There’s Still Time for Comp Plan Suggestions

Final Adoption Scheduled April 2017

compplanThe City is on a fast track with their Comprehensive Plan updates, but that does not mean it’s too late for citizen input and participation in the process.

Follow this link to the Comp Plan, where you can see how it is being edited and updated.

If you have questions, or if there is something you don’t understand, email your questions to mayorandcommissioners@cityofwinterpark.org.

Commissioners Welcome Your Input

Commissioner Greg Seidel told the Voice, “I am in the process of gathering citizens’ questions and suggestions to bring forward at the December 12 Commission meeting. I hope everyone will feel free to contact us and to participate in this process.”

Comp Plan Meeting Dec. 5

Plan to attend the Comprehensive Plan Coffee Talk December 5, from 8:00 – 10:00 a.m. at the Welcome Center, 151 W. Lyman Avenue. City Planning Staff will be there to explain the process and answer your questions.

The Comp Plan is vitally important to all of us who care about our city. It is the over-arching document that lays out the concepts and policies governing how Winter Park will look – now and in the future. Together, the Comp Plan, the Zoning Codes and the Building Codes form a sort of three-legged stool. The Comp Plan lays out the broad policies, while the Zoning Codes specify what type of structure can be built where, and the Building Codes say how the structure must be built.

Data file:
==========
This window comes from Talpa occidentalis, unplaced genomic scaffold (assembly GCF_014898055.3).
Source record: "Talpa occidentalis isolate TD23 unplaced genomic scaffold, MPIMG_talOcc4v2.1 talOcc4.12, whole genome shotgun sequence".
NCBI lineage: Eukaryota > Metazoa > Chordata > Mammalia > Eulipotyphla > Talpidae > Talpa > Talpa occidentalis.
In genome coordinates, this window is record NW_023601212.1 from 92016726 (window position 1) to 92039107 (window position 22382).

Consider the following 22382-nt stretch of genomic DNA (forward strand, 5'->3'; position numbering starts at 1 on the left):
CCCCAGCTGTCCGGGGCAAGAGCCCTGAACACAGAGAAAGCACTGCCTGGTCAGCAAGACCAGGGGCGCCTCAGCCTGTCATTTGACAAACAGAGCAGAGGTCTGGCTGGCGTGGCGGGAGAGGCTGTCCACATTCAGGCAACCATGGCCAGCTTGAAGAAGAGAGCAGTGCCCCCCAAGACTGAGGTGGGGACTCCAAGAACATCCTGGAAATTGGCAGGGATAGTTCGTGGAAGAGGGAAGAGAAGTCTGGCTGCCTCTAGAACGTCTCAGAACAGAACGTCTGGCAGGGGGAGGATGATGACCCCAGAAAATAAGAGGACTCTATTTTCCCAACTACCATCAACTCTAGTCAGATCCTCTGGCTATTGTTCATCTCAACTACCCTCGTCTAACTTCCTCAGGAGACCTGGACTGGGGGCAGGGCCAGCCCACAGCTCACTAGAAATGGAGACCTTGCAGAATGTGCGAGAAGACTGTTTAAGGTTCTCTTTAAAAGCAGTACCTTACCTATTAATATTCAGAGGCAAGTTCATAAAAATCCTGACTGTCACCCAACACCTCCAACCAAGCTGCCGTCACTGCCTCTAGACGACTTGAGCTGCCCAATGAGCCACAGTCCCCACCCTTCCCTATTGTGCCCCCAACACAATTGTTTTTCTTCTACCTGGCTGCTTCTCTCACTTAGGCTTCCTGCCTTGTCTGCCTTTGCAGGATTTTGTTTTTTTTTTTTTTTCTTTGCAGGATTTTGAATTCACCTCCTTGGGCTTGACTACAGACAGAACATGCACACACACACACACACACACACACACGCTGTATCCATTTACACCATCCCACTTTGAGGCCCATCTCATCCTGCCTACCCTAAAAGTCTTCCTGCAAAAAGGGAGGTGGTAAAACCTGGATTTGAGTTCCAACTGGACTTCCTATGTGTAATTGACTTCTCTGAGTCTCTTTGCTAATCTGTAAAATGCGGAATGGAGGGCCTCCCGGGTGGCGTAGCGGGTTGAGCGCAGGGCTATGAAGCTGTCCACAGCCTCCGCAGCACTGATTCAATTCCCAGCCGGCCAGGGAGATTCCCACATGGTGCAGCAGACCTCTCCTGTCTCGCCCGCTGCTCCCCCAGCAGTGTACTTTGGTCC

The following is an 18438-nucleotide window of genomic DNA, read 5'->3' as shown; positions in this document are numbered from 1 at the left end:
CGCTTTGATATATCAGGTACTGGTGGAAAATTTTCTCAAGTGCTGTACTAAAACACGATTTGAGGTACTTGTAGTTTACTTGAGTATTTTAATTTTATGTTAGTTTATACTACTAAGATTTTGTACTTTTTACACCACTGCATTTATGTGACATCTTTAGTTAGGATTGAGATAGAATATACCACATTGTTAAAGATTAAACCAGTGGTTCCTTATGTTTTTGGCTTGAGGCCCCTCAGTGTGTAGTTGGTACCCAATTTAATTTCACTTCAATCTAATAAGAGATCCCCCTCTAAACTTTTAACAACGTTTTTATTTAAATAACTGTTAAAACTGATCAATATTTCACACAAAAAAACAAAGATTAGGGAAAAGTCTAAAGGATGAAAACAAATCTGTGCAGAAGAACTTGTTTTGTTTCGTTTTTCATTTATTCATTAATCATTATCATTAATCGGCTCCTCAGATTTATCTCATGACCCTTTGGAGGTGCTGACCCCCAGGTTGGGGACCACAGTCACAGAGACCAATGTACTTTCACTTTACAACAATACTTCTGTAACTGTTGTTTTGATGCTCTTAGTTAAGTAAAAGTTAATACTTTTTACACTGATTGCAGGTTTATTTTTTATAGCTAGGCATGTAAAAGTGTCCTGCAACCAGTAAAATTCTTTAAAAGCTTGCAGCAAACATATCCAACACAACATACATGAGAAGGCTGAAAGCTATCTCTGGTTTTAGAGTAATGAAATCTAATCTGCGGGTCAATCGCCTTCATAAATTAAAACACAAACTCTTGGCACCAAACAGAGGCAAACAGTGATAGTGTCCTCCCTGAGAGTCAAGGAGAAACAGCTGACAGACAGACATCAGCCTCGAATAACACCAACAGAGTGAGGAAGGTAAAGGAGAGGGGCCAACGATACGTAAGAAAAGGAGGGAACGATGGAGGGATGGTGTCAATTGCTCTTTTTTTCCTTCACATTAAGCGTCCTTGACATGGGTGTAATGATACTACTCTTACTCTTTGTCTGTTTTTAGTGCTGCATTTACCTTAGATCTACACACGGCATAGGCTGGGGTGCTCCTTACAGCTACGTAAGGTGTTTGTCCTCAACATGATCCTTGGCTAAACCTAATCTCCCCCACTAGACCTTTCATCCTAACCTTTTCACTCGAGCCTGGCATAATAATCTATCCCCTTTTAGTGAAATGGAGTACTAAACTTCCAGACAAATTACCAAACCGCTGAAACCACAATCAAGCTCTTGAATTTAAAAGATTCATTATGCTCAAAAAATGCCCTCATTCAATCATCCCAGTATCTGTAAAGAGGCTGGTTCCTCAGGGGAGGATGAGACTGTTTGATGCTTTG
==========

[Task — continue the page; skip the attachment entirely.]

Changes Possible Until Final Adoption

Even if you are unable to attend the Comp Plan Coffee Talk December 5, your input will still be welcomed by staff and elected officials. City Communications Director Clarissa Howard assured us that citizens can submit their input and that Comp Plan changes can be made until the final adoption by the City Commission, which is scheduled in April 2017.

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    By: Anne Mooney

    Anne Mooney has assumed the editorship of the Winter Park Voice from founding editor Tom Childers.

    Mooney got her start in New York as a freelance line editor for book publishers, among them Simon & Schuster and the Clarkson Potter division of Crown Books. From New York, she and her husband and their year-old toddler moved to Washington, D.C., where the two ran a newswire service for Harper’s magazine. “We called it Network News,” said Mooney, “because it was a network of the Harper’s writers, whose work we edited into newspaper style and format and sold to papers in the top U.S. and Canadian markets. We were sort of like a tiny UPI.”

    The newswire ceased operation with the death of Mooney’s first husband, but Mooney continued to write and edit, doing freelance work for Williams Sonoma cookbooks and for local publications in D.C.

    In 2005, Mooney moved to Winter Park, where she worked as a personal chef and wrote a regular food column for a south Florida magazine. She took an active interest in Winter Park politics and was there when the Winter Park Voice was founded. She wrote occasional pieces for the Voice, including the Childers bio that this piece replaces.

    The Winter Park Voice is one of a large number of “hyper-local” publications that have sprung up across the U.S. in response to the decline of the major daily newspapers and the resulting deficit of local news coverage. The Voice’sbeat is Winter Park City Hall, and its purpose is to help the residents of our city better understand the political forces that shape our daily lives.

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